Citi’s Steven Englander looks at some possible ranges of numbers what we could get, and ponders what they might mean for markets:
A big risk is the unemployment rate. Consensus is 7.5%, albeit with a chunk of forecasters at 7.6%. If Citi’s forecast of 7.4% is hit, there will likely be significant pressures on fixed income markets. The Fed has not been explicit enough on what would make 6.5% a threshold, rather than a trigger, so an indication that we are getting there faster than expected will put pressure on fixed income markets and support USD.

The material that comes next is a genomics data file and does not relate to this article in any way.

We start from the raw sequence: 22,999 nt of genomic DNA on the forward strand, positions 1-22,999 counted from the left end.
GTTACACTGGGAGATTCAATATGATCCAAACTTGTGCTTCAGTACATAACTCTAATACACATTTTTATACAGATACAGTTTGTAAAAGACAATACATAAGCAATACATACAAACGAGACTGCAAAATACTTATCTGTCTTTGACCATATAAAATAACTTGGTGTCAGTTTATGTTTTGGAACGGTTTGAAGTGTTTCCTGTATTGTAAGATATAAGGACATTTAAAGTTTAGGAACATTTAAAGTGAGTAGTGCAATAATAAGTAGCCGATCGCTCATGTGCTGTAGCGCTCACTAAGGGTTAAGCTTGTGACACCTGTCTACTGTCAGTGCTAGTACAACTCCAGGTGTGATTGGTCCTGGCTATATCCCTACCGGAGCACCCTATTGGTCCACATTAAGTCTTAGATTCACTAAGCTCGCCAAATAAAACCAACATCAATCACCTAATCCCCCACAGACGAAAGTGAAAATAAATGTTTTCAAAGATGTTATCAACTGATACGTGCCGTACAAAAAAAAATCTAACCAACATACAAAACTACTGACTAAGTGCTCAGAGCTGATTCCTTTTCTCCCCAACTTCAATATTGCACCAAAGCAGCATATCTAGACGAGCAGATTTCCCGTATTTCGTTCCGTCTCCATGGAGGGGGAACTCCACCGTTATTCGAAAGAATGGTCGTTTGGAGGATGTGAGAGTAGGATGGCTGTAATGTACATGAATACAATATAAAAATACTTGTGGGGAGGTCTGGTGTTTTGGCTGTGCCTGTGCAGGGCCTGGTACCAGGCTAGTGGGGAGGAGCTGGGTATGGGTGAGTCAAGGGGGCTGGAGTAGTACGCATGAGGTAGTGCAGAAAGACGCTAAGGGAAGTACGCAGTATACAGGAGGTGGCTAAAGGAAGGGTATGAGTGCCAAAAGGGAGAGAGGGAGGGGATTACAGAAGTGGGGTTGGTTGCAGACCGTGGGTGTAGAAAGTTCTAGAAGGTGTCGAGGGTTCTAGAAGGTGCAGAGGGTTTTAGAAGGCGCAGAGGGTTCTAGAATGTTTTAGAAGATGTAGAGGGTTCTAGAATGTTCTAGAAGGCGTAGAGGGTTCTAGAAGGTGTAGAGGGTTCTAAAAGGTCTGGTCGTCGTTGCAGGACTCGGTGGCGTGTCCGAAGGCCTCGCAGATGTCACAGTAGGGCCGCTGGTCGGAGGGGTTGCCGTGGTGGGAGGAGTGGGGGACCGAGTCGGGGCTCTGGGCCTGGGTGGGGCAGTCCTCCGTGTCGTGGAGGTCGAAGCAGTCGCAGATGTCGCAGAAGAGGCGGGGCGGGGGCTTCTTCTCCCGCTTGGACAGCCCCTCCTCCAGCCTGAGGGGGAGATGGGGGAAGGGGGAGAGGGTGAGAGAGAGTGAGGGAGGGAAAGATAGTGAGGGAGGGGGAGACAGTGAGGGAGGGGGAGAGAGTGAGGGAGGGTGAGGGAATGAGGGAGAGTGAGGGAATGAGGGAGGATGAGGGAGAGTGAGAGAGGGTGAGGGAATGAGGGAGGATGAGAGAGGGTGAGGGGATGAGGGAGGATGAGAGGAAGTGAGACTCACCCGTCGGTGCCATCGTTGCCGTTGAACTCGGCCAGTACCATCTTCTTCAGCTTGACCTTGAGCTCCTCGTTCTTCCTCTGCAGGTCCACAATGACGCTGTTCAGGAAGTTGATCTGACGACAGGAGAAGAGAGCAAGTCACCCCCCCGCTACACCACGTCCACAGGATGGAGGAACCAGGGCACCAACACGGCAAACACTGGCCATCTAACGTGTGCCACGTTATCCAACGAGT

On the weak side the we think that payrolls below 140k or 150k may raise questions that tapering will not be so quick, and 7.7% (and to a lesser degree 7.6%) would suggest that labor force re-entry will be a significant factor keeping the unemployment rate from falling too fast. In that respect payrolls at 180k and UR at 7.7% would probably lead to some unwinding of tapering fears.
For markets the worst case scenario would be if Citi’s 7.4% unemployment rate target is hit, but that the job creation comes in on the weak side, in the range of 140K or below.
Then you’re looking at a situation where the unemployment rate is getting closer to the Fed’s target thresholds, and yet you’re still not seeing anything robust growth-wise.